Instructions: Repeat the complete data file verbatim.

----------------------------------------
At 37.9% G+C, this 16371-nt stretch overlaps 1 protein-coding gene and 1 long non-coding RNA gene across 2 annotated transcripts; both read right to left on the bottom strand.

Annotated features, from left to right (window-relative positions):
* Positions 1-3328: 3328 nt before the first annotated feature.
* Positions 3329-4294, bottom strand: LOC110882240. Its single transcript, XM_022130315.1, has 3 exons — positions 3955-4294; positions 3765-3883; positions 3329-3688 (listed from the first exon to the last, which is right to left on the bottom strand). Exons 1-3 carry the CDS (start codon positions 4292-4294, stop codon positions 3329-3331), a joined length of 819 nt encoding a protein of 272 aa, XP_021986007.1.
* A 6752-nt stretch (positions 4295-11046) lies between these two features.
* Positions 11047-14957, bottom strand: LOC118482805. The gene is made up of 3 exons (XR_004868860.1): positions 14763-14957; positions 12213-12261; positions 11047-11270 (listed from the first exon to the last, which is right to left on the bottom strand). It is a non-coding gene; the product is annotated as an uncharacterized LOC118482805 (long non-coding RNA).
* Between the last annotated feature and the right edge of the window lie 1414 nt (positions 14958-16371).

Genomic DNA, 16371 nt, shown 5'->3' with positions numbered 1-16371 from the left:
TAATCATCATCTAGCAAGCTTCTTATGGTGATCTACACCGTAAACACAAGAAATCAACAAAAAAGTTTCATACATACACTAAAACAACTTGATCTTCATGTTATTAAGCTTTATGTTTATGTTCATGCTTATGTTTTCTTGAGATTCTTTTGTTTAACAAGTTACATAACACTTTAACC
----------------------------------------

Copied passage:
At 37.9% G+C, this 16371-nt stretch overlaps 1 protein-coding gene and 1 long non-coding RNA gene across 2 annotated transcripts; both read right to left on the bottom strand.

Annotated features, from left to right (window-relative positions):
* Positions 1-3328: 3328 nt before the first annotated feature.
* Positions 3329-4294, bottom strand: LOC110882240. Its single transcript, XM_022130315.1, has 3 exons — positions 3955-4294; positions 3765-3883; positions 3329-3688 (listed from the first exon to the last, which is right to left on the bottom strand). Exons 1-3 carry the CDS (start codon positions 4292-4294, stop codon positions 3329-3331), a joined length of 819 nt encoding a protein of 272 aa, XP_021986007.1.
* A 6752-nt stretch (positions 4295-11046) lies between these two features.
* Positions 11047-14957, bottom strand: LOC118482805. The gene is made up of 3 exons (XR_004868860.1): positions 14763-14957; positions 12213-12261; positions 11047-11270 (listed from the first exon to the last, which is right to left on the bottom strand). It is a non-coding gene; the product is annotated as an uncharacterized LOC118482805 (long non-coding RNA).
* Between the last annotated feature and the right edge of the window lie 1414 nt (positions 14958-16371).

Genomic DNA, 16371 nt, shown 5'->3' with positions numbered 1-16371 from the left:
TAATCATCATCTAGCAAGCTTCTTATGGTGATCTACACCGTAAACACAAGAAATCAACAAAAAAGTTTCATACATACACTAAAACAACTTGATCTTCATGTTATTAAGCTTTATGTTTATGTTCATGCTTATGTTTTCTTGAGATTCTTTTGTTTAACAAGTTACATAACACTTTAACC